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WD's new NVMe controller is a step in the right direction for one of the world's largest flash producers. Every flash manufacturing company dreams of having an in-house controller, it allows the company to make better use of the flash and build superior products, but few have the engineering expertise to make it happen. It worked out very well for Samsung, and Western Digital hopes to have similar results.
The WD Black is faster than the 1TB 960 EVO in most of our tests. WD's controller is still new, and we expect to see firmware updates over time. Western Digital hasn't given us any indication of pending updates, but that's standard operating procedure with consumer SSDs. That is one benefit of working with a third-party controller design house like Marvell or SMI: the testing tends to be more robust because other companies also validate the same controller. We found some odd behavior in some tests, but it wouldn't would keep us from recommending the new Black SSD.
We feel like WD missed an opportunity with Marvell and SMI. Both companies failed to deliver an enthusiast-class controller with the previous generation but rebounded. Marvell announced new 8- and 16-channel controllers on the same day we sat down with Western Digital to discuss its new controller. At CES, we saw Marvell's 8-channel controller pushing over 670,000 IOPS.
SMI responded to its 2017 SM2260 folly with the SM2262 controller that powers the Intel 760p and HP EX920. We haven't tested the 1TB 760p, but the HP EX920 delivers better performance than the 1TB Black and it debuts at $369.99 in a few weeks. Intel and HP are just the beginning of things to come. Adata has already announced two products with the SM2262 controller, and more will follow.
The situation gets worse as the year rolls along. SMI positioned the SM2262 to slot in the middle of the mainstream and enthusiast market, but the high-performance SM2262EN will come to market later this year. By then we should see even lower flash prices.
This all means that while Western Digital is in a good position with the Black right now, it will need to address pricing in the future. It's a safe bet that Samsung will lower 960 EVO and Pro pricing just like it did when Crucial released the MX500.
The success of the Black SSD series depends on the steps WD takes in the weeks to come. We can't recommend the 1TB Black at its $449.99 price point. Our outlook for the Black will become more favorable if WD matches the EX920's $369.99 price point. But like the current market conditions, this is a moving target with several unseen variables. The Black NVMe SSD is a very good product, but it will need either a firmware update to achieve performance dominance or a price drop to be more competitive with emerging products.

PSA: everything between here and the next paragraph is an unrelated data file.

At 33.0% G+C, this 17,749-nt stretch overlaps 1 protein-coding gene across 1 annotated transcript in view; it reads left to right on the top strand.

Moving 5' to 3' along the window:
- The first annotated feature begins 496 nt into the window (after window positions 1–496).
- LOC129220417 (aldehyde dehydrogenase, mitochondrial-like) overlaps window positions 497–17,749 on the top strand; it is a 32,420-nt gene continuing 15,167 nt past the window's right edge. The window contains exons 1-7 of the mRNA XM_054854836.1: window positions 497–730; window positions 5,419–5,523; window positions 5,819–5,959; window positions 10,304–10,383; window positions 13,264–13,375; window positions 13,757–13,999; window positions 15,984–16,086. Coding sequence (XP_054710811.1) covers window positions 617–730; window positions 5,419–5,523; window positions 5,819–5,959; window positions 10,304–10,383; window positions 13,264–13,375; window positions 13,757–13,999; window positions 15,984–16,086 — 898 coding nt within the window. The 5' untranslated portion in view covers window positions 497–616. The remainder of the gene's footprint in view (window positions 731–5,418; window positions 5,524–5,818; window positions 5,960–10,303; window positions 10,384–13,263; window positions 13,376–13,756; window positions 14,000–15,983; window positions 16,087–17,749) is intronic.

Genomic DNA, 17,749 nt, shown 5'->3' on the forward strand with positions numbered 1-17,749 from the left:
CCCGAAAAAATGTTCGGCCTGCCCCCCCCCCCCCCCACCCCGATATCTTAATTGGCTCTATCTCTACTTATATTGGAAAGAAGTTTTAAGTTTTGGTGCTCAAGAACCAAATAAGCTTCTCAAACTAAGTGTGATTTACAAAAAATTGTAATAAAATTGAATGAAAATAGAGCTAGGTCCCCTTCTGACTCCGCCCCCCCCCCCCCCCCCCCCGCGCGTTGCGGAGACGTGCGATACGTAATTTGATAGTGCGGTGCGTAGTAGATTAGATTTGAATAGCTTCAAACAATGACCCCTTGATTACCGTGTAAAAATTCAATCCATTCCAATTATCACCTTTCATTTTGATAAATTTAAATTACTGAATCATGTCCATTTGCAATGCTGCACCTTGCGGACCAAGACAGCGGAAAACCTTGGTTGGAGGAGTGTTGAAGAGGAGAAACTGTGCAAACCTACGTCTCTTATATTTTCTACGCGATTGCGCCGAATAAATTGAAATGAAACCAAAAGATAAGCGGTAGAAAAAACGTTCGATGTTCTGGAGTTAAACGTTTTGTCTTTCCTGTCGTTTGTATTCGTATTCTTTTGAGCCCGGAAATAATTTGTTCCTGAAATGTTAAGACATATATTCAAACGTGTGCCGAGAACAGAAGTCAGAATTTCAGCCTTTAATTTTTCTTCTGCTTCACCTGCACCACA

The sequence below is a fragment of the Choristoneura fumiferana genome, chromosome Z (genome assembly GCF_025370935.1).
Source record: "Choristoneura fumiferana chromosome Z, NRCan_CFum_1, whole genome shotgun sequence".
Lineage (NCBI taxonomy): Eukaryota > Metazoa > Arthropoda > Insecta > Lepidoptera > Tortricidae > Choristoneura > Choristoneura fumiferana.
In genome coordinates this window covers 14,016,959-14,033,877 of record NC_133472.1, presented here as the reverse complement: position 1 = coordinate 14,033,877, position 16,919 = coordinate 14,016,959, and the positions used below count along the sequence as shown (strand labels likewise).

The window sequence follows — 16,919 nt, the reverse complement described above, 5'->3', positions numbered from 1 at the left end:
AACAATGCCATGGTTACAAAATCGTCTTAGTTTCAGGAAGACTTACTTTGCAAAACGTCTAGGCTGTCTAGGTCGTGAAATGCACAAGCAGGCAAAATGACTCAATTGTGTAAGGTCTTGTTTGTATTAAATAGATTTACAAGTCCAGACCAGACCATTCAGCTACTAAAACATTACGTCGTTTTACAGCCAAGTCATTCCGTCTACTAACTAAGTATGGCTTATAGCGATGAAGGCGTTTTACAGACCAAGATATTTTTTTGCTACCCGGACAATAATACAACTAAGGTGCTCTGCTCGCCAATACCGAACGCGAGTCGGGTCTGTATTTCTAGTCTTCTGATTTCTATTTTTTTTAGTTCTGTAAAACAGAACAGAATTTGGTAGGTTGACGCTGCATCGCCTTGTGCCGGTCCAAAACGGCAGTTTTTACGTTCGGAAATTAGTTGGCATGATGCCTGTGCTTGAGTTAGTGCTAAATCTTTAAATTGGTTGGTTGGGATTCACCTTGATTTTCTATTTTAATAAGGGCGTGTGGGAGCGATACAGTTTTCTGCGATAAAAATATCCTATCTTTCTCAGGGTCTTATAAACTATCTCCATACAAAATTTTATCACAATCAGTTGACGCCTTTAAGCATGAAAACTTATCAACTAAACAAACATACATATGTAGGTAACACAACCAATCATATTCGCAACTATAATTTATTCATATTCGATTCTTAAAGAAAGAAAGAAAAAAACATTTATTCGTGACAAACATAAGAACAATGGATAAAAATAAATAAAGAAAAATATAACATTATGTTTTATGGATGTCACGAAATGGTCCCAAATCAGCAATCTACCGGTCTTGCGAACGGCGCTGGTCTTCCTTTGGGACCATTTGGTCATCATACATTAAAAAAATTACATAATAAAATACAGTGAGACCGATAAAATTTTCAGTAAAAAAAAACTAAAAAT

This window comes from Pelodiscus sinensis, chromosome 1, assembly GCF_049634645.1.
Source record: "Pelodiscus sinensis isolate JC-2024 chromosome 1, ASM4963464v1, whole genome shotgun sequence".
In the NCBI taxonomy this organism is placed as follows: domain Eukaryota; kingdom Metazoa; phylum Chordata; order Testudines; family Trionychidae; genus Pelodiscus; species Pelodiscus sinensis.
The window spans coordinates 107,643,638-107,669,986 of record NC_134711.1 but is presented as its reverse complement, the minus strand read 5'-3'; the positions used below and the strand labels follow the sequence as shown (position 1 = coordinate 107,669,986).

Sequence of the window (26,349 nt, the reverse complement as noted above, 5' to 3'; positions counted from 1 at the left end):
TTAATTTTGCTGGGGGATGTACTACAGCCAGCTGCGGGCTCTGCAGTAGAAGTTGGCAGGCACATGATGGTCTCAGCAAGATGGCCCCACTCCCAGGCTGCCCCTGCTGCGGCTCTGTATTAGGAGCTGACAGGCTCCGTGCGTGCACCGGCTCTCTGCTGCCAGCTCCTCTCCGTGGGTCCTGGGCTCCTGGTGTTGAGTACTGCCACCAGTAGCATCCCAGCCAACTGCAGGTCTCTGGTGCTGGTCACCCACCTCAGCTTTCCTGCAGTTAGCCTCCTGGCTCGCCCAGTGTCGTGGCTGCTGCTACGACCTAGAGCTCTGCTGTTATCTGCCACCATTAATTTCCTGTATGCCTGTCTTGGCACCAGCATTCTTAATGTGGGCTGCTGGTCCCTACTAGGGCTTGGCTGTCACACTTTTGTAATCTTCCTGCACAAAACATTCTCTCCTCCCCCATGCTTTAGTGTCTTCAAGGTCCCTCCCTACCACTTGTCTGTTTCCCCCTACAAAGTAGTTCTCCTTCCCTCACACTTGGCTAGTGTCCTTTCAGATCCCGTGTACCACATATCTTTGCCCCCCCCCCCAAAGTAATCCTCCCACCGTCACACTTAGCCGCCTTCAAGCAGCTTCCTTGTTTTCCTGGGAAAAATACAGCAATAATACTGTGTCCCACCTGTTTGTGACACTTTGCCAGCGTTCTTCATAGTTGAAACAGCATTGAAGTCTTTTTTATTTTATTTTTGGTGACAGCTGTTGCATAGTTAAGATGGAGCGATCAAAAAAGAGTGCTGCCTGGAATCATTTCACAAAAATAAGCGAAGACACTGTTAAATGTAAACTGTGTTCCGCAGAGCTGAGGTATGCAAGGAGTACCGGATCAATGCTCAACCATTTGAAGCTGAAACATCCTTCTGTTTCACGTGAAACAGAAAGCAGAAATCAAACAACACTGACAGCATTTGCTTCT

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What does "The 960 EVO uses a five-core ARM design for the 960 Pro and various enterprise variants." mean on page 1Reply
SniperGod87 said:What does "The 960 EVO uses a five-core ARM design for the 960 Pro and various enterprise variants." mean on page 1
It sounds like the controller that powers both the 960 EVO and the 960 Pro is built on a five-core ARM architecture. Also, Samsung has enterprise level solid state drives built on the same controller.
edit: In retrospect, I'm not sure if I interpreted your question correctly.
"The 960 EVO uses a five-core ARM design for the 960 Pro and various enterprise variants."Reply
I guess that's been changed to this:
"WD chose a 28nm tri-core design to target the same market Samsung addresses with the 960 EVO. Samsung uses a five-core ARM design for the 960 Pro and various enterprise variants."
Your benchmarks are wrong. I own a Samsung EVO 960 and am using the latest firmware as well as the most current Samsung NVMe driver for Windows 10. My EVO 960 easily beats the WD Black NVMe in every single benchmark you ran. Something tells me that you did not update your test hardware properly.Reply
The 960 EVO was updated and retested on December 9th, 2017 for the new burst test results. The results are accurate for the tests. If you use CrystalDisk Mark then your test parameters are different than mine.Reply
Can it be explained how the Toshiba was #1 in the 70% Mixed Sequential Workload when it finished mid to low in every other test, including the sequential read/write tests?Reply
In other SSDs reviews you showed the HD Tune Pro test for sequential write. I find that information very interesting. Is there a chance you can add that test?Reply
Thank you very much
Good review. So its basically a broken design with flawed firmware that cannot outperform a 6 year old Samsung product and WD cannot fix the flaws themselves and it took an external firm to tame some of the bugs in the sd design. Now your supposed to pay the same price as you would for a fully working Samsung SSD? Yeahhh, riiiighhht.Reply
The cache on the 1TB drive is right around 20GB with 128KB blocks. In the future we will publish that data in a line chart. I'm just working on getting a few products retested.Reply
Does WD use write cache like the Samsung EVO does? Once the cache is used the performance drops off. The Samsung PRO doesn't use cache, its just faster overall. Its a big reason the price difference between the two.Reply